Zane LaCroix

More Than 53,000 Remain Without Power in Oklahoma

More than 53,000 homes and businesses remain without electricity after an ice storm hit Oklahoma. Oklahoma Gas & Electric Co. says more than 24,000 of those outages are in Oklahoma City. Enid and El Reno also reported more than 4,000 outages each. The utility says it had 150,000 customers without power because of the wintry storm system that brought freezing rain, sleet and heavy rainfall to the state, but service has been restored to about 90,000. Gov. Mary Fallin issued a disaster...
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Mumford & Sons Ticket Giveaway

See them on April 6, 2016 at BOK Center in Tulsa

Over the weekend, I watched as crowds in the hundreds gathered in Paris' 10th arrondissement at the killing sites: a few neighborhood bistros like Le Carillon, and a Cambodian restaurant, Le Petit Cambodge — Little Cambodia.

The crowds moved quietly, like museumgoers, as they observed the memorial bouquets and candles or added to them with a hushed reverence.

There are bullet holes in the windows and walls, and the scenes of disorder inside were evidence of the chaos Friday night: beer glasses, still full, on the bar. A single shoe on the floor. Shards of glass.

University of Oklahoma President David Boren wrote an op-ed for TIME Magazine regarding OU's experience with a viral racist video this spring. Boren writes about what he learned and how the campus reacted.

Denise Cross / Flickr

Registered independents in Oklahoma will be able to vote in Democratic primaries beginning in 2016, including the presidential preferential primary on March 1.

Oklahoma Democratic Party Chairman Mark Hammons formally notified the state Election Board secretary on Monday that independents will be allowed to vote in any party primary election or runoff primary held over the next two years.

The change was formally approved at the Democratic Party's state convention in July. Hammons says he believes the change will help Democratic candidates appeal to more voters.

Headlines for Monday, November 16, 2015:

  • The Oklahoma City National Memorial and Museum is holding a prayer vigil for Paris. (Fox25)

  • Troopers issue 56 citations for violating the two-week-old texting and driving ban. (Tulsa World)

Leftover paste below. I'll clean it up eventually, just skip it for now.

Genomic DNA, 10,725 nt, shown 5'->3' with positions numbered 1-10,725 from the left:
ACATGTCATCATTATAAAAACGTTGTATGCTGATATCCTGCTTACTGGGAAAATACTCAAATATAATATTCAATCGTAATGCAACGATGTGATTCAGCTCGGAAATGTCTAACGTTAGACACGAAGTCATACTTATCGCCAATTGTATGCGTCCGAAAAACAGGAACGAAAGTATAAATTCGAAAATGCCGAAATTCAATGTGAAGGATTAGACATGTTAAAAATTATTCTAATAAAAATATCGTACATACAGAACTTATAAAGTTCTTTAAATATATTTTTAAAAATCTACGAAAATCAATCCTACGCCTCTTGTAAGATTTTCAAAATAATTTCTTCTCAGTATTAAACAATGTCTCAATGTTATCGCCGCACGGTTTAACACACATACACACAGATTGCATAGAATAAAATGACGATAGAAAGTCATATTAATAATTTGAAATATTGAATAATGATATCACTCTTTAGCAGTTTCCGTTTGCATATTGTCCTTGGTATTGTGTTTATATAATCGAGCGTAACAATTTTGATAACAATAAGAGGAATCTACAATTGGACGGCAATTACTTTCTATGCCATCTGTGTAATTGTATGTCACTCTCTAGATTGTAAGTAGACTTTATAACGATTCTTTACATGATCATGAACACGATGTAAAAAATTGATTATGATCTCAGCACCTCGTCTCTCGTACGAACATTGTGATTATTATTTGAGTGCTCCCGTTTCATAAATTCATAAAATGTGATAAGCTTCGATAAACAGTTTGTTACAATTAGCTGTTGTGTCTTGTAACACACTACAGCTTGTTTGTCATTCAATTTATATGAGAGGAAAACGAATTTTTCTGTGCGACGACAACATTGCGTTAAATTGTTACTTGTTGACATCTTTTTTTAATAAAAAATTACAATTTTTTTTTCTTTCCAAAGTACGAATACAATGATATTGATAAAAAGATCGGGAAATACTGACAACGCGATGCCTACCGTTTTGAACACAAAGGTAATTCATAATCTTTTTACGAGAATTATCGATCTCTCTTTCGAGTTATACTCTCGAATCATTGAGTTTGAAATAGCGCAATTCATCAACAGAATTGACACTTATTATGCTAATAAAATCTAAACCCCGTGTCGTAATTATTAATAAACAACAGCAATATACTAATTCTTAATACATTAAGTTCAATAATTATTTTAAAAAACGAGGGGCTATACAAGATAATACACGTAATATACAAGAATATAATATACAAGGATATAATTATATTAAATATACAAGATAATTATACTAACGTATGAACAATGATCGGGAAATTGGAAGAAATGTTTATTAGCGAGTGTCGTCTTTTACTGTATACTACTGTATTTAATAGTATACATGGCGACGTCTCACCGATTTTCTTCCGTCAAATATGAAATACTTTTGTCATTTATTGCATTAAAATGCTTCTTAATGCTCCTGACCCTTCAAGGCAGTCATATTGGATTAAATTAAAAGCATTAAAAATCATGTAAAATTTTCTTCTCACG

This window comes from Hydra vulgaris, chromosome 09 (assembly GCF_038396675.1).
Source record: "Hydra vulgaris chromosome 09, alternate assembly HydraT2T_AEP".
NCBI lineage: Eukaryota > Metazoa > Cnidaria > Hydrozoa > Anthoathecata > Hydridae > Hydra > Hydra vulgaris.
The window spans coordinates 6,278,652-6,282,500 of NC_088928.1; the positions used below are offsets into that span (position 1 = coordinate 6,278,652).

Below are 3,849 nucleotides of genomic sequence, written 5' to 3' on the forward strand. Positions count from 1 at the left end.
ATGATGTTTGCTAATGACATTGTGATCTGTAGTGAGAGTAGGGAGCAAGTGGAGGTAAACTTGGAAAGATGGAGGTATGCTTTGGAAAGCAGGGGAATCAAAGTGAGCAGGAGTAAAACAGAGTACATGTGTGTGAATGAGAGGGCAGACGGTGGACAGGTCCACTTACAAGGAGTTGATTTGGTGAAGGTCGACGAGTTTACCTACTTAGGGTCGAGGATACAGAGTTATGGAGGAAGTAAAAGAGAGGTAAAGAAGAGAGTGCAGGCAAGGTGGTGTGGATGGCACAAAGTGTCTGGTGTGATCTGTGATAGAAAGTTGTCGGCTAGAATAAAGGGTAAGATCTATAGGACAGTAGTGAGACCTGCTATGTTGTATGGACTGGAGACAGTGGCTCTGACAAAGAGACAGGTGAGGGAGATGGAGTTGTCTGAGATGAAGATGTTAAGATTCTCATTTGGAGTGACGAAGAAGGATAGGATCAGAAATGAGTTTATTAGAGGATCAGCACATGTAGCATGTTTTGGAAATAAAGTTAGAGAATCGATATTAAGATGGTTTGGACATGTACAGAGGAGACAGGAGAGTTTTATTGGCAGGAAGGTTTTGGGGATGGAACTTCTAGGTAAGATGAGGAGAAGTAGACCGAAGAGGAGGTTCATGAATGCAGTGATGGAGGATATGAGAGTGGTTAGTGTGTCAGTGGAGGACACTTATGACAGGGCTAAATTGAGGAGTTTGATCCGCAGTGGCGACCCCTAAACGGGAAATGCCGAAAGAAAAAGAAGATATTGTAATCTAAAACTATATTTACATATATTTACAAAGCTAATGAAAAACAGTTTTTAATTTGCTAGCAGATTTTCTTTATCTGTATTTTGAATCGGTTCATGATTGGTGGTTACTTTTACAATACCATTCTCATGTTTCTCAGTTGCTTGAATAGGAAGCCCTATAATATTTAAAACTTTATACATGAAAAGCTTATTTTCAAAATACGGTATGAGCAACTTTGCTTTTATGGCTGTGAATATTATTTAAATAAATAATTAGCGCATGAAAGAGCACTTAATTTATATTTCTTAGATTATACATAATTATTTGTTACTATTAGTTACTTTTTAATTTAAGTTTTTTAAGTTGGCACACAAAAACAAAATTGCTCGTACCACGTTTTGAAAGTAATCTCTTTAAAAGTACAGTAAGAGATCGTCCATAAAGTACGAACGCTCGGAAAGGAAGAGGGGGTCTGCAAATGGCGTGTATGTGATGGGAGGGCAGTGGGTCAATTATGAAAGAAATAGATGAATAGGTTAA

• Guthrie public schools are looking at arming teachers. (News9)

Hillary Clinton entered the second debate of the campaign for the Democratic presidential nomination with far less to prove than she had in the first, and, in the end, she probably achieved far less as well.

But for the time being, at least, she may be able to afford it.

Updated 4:25 a.m. ET Monday:

French Prime Minister Manuel Valls tells French radio RTL that there have been more than 150 raids throughout the night in France. More are expected.

Sunday's post:

As France observed its first of three days of national mourning, police said they were looking for a suspect who they believe may have been involved in the coordinated attacks that left scores dead in Paris on Friday.

At first glance, the Boy Scout chapter at the Oklahomans for Equality community center in Tulsa, Okla., could be any other. Three boys hold an American flag as they lead a group in the Boy Scout Oath. These words are the same every Cub Scout pack uses to start a meeting. And the room, too — with its fluorescent lights and vinyl floor tiles — looks like any church parlor.

The death toll in a coordinated and ruthless attack on six different targets in and around Paris has risen to 129, with 352 people injured, according to Paris prosecutor Francois Molins. He added that 99 people were critically wounded.

Speaking nearly 24 hours after the start of Friday night's attacks, Molins outlined the sequence of the attacks, and said investigators had traced records related to one of the vehicles they used to Belgium, where three arrests were made.